With a whopping 97 per cent market share in India according to StatCounter data, Google Search looms ahead of others like Yahoo Search (one per cent share) and Microsoft’s Bing (less than one per cent share) by a huge margin. So, how Google’s search engine manages to stay at the top of its game? Last year, Google introduced 500 changes to its search engine technology and tested over 50,000 changes in real time while billions of users were searching for their queries. Ben Gomes, engineer at Google who leads the company's engineering efforts on search features says, “It’s always a work in progress.”
Gomes has been with Google for more than 11 years and has worked in the development of nearly all aspects of the Google search service ranging from crawling and indexing to ranking and and new feature design, including features such as Google Instant and Instant Previews. “When I was a new employee at Google (a decade back), we took about a month to index about 50 million pages. Today, the same amount happens in less than a minute. That’s how evolved the systems are and it continues to get better each day,” says Gomes.
Google estimates there have been 450 billion unique queries searched on Google since 2003. While Google betters its online search engine, Gomes has his focus on the mobile platform, which he believes is critical to the company’s success in markets like India where users are logging on to the internet for the first time on their mobile devices.
“I believe both voice search and image search along with other search innovations rooted in the mobile experience, will emerge steadily in 2012. We are making sure that mobile search experience is as relevant as Google desktop search is,” he points.
With mobile handsets, Google Search gets a legs up because it can serve most relevant results using user’s location information.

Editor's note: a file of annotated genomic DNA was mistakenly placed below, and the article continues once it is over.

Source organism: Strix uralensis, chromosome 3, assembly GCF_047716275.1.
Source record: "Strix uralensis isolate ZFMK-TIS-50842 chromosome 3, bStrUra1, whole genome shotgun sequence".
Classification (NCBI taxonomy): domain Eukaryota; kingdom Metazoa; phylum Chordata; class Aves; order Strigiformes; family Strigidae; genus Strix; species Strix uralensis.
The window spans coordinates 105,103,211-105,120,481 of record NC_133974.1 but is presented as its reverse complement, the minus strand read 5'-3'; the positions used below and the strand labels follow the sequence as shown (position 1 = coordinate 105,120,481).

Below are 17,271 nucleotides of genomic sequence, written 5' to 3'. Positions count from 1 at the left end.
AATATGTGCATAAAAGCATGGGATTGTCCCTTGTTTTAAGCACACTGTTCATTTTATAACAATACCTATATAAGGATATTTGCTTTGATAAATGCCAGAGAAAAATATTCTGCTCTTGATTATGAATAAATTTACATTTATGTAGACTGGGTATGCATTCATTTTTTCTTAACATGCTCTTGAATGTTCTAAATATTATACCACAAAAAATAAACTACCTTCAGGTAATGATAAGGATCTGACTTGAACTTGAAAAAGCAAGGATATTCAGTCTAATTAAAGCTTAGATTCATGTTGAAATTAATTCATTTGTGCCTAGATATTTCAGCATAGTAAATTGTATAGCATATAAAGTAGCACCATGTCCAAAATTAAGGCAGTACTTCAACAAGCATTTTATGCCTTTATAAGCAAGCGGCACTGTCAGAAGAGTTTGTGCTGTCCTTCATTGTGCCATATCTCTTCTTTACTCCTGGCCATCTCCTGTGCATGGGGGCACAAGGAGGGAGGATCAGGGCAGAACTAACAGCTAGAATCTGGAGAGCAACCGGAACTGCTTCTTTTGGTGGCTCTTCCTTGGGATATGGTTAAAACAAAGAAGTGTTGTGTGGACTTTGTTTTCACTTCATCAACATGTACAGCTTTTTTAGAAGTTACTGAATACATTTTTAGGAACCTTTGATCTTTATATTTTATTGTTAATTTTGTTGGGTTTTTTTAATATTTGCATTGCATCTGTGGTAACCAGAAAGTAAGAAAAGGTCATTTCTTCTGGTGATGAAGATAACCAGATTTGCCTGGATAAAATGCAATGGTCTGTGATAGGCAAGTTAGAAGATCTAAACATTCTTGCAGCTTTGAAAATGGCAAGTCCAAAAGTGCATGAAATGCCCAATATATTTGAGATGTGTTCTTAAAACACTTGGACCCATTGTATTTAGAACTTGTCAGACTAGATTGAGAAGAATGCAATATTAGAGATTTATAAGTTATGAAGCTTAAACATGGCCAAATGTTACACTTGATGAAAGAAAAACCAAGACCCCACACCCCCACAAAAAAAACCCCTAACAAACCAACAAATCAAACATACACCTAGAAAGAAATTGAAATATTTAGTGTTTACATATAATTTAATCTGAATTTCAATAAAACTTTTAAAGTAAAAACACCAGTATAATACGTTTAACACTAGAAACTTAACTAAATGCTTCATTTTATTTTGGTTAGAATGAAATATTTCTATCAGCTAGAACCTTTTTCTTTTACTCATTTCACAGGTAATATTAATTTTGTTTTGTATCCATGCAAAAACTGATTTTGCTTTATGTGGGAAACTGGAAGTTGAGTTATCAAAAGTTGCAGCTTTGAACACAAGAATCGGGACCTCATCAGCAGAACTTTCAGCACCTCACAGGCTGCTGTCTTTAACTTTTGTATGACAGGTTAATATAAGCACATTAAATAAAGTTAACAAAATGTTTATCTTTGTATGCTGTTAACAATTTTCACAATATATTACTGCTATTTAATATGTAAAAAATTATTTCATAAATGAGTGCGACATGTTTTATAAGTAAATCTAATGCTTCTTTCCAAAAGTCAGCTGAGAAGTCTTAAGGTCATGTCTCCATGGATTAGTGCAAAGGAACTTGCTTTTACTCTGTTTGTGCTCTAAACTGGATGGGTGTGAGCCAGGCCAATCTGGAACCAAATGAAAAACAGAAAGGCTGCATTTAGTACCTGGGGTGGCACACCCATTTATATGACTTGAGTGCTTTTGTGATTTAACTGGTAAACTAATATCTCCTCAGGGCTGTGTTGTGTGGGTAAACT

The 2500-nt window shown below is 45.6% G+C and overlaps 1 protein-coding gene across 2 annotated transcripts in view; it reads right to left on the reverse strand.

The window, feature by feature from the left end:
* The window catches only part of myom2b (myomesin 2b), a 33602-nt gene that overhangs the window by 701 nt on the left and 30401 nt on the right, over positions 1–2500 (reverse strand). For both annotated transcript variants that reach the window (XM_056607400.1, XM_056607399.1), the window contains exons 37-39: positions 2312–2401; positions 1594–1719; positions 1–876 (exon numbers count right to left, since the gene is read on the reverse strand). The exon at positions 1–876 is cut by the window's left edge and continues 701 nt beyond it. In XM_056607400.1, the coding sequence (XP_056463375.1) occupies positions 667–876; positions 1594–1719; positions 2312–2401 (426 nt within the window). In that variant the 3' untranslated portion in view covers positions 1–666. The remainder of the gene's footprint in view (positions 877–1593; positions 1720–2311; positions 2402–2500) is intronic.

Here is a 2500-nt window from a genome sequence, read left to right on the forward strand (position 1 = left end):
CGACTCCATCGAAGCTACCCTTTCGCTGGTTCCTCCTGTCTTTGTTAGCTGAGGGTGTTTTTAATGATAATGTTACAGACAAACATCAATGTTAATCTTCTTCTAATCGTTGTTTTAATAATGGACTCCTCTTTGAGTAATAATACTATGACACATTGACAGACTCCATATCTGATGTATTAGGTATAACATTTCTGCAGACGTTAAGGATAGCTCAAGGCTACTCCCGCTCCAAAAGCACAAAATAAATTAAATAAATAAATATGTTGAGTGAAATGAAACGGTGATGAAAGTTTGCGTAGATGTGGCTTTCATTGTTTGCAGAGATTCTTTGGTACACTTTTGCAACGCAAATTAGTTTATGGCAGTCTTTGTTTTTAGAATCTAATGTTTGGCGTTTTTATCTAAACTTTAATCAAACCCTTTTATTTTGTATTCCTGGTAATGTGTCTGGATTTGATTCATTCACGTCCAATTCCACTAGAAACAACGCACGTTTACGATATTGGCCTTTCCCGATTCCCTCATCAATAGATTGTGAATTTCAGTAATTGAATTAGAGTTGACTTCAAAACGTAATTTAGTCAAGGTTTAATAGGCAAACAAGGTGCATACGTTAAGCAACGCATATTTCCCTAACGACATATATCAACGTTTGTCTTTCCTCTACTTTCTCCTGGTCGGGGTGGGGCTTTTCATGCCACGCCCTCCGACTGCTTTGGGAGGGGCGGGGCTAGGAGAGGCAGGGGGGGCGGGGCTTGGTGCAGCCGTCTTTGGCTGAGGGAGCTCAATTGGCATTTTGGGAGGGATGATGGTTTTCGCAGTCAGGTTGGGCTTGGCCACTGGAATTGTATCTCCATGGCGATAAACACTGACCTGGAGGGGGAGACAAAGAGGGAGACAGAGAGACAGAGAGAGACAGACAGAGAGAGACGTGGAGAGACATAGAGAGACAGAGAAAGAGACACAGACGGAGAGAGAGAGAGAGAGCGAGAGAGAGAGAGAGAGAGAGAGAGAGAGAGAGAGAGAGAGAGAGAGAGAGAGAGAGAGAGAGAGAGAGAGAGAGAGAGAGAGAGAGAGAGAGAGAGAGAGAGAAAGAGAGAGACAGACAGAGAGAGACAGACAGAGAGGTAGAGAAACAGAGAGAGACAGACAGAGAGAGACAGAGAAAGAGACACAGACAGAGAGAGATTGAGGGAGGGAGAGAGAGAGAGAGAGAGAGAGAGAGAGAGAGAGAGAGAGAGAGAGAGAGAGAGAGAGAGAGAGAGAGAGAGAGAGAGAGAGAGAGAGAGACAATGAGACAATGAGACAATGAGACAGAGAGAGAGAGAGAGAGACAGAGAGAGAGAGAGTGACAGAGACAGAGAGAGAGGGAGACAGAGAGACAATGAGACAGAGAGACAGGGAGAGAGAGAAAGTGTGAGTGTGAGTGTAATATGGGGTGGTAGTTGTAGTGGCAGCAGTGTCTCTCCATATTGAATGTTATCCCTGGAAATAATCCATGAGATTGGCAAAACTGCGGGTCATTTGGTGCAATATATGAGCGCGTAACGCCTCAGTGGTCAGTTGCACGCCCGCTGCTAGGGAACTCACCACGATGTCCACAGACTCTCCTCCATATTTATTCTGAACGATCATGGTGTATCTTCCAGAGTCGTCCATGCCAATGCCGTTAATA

“Location is an important signal we use to surface content from the web. Most common searches from mobile today are for tickets, places to eat etc. When we have the location, we can serve user not only the data he searched but relevant stuff like directions to the place or reviews of the restaurant etc,” explains Gomes. Also bullish about mobile voice search, where users speak their query instead of typing, Google is making sure that its search engine can understand Indian dictions.
“It’s not an easy task to break down the accents and pronunciations symantically into searchable queries but we are slowly working towards getting this feature right as we believe mobile users will begin to demand this feature on their smartphones,” underlines Gomes. Voice Search is already a feature of Google Search app for iPhone, BlackBerry, and Nokia S60 V3 phones.
Where other search engines have failed, social networks like Facebook and Twitter have emerged to pose a threat to Google because they don’t allow Google’s search engine to log most of the photos, links and observations cascading through their pages. Although Twitter did give Google access to the tweets as part of a 2009 licensing agreement, but that deal has long expired.
That preempted Google to launch, ‘Search, plus your World’ which in its search results includes information culled from the user’s Google Plus network.
For instance, a query about the Indian premier League matches might include links and comments made about teams by other people in one of the social circles on the user’s Plus account. And although Google Plus has grown to nearly 100 million users, analysts are still trying to determine how active and engaged they actually are. Google’s social search, believes Gomes, continues to evolve.
“Today our search technology is pretty amazing at finding that one needle in a haystack of billions of webpages, images, videos, news and much more. When you search about a movie or a restaurant, social search will highlight names of places, images, reviews of restaurants visited, which is relevant to user.”
Meanwhile, Microsoft’s Bing search engine has recently been updated to include the user comments, likes and activities posted on popular social networks like Facebook and Twitter. Bing's new interface, which is expected to move from a private to a public beta test period soon, offers users a sidebar that focuses on people in the user's social networks and their opinions and search queries.
Facebook has long cooperated with Bing, partly because Microsoft bought a 1.6 per cent stake in the company in 2007. Microsoft has also launched ‘Snapshot,’ which provides instant answers to queries about topics like restaurant reservations, hotel reviews, maps and movie trailers. Microsoft is also reportedly testing a search history functionality, which will let users access and build off previous Bing searches.